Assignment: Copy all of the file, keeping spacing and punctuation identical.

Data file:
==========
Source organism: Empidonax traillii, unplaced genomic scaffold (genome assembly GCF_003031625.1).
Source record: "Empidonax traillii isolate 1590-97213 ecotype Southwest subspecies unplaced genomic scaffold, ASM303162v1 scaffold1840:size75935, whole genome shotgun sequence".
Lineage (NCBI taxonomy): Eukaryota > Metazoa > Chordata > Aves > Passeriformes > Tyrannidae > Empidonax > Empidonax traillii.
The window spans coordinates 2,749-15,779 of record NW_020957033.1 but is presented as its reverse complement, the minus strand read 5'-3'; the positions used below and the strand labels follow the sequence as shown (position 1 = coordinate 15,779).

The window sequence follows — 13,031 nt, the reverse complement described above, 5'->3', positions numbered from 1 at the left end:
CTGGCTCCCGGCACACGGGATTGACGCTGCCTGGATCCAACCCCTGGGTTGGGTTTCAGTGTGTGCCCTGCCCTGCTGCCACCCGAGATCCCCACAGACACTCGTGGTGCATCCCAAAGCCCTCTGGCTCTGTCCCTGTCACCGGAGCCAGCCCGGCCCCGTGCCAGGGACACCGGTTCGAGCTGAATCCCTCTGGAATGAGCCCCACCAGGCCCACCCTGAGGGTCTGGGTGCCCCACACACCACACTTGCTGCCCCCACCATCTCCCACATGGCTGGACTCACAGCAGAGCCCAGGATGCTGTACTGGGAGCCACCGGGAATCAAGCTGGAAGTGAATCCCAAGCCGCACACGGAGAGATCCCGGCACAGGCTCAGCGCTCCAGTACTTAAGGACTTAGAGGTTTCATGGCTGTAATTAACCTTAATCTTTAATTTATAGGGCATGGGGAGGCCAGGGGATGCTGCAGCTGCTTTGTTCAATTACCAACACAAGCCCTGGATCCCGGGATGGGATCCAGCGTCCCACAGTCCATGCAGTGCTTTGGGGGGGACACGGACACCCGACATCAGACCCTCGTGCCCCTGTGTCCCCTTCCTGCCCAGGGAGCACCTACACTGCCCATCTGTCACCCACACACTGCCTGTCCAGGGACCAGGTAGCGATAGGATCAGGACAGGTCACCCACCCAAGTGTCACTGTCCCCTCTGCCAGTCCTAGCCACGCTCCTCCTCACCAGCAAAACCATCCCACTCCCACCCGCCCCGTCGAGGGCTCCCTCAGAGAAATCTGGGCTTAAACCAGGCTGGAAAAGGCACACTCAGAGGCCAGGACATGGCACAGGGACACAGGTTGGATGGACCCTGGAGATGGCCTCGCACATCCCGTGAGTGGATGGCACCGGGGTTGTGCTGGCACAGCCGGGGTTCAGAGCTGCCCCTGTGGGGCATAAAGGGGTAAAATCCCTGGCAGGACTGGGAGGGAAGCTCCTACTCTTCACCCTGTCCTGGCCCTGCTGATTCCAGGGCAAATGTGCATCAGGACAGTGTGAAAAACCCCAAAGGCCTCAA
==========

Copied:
Source organism: Empidonax traillii, unplaced genomic scaffold (genome assembly GCF_003031625.1).
Source record: "Empidonax traillii isolate 1590-97213 ecotype Southwest subspecies unplaced genomic scaffold, ASM303162v1 scaffold1840:size75935, whole genome shotgun sequence".
Lineage (NCBI taxonomy): Eukaryota > Metazoa > Chordata > Aves > Passeriformes > Tyrannidae > Empidonax > Empidonax traillii.
The window spans coordinates 2,749-15,779 of record NW_020957033.1 but is presented as its reverse complement, the minus strand read 5'-3'; the positions used below and the strand labels follow the sequence as shown (position 1 = coordinate 15,779).

The window sequence follows — 13,031 nt, the reverse complement described above, 5'->3', positions numbered from 1 at the left end:
CTGGCTCCCGGCACACGGGATTGACGCTGCCTGGATCCAACCCCTGGGTTGGGTTTCAGTGTGTGCCCTGCCCTGCTGCCACCCGAGATCCCCACAGACACTCGTGGTGCATCCCAAAGCCCTCTGGCTCTGTCCCTGTCACCGGAGCCAGCCCGGCCCCGTGCCAGGGACACCGGTTCGAGCTGAATCCCTCTGGAATGAGCCCCACCAGGCCCACCCTGAGGGTCTGGGTGCCCCACACACCACACTTGCTGCCCCCACCATCTCCCACATGGCTGGACTCACAGCAGAGCCCAGGATGCTGTACTGGGAGCCACCGGGAATCAAGCTGGAAGTGAATCCCAAGCCGCACACGGAGAGATCCCGGCACAGGCTCAGCGCTCCAGTACTTAAGGACTTAGAGGTTTCATGGCTGTAATTAACCTTAATCTTTAATTTATAGGGCATGGGGAGGCCAGGGGATGCTGCAGCTGCTTTGTTCAATTACCAACACAAGCCCTGGATCCCGGGATGGGATCCAGCGTCCCACAGTCCATGCAGTGCTTTGGGGGGGACACGGACACCCGACATCAGACCCTCGTGCCCCTGTGTCCCCTTCCTGCCCAGGGAGCACCTACACTGCCCATCTGTCACCCACACACTGCCTGTCCAGGGACCAGGTAGCGATAGGATCAGGACAGGTCACCCACCCAAGTGTCACTGTCCCCTCTGCCAGTCCTAGCCACGCTCCTCCTCACCAGCAAAACCATCCCACTCCCACCCGCCCCGTCGAGGGCTCCCTCAGAGAAATCTGGGCTTAAACCAGGCTGGAAAAGGCACACTCAGAGGCCAGGACATGGCACAGGGACACAGGTTGGATGGACCCTGGAGATGGCCTCGCACATCCCGTGAGTGGATGGCACCGGGGTTGTGCTGGCACAGCCGGGGTTCAGAGCTGCCCCTGTGGGGCATAAAGGGGTAAAATCCCTGGCAGGACTGGGAGGGAAGCTCCTACTCTTCACCCTGTCCTGGCCCTGCTGATTCCAGGGCAAATGTGCATCAGGACAGTGTGAAAAACCCCAAAGGCCTCAA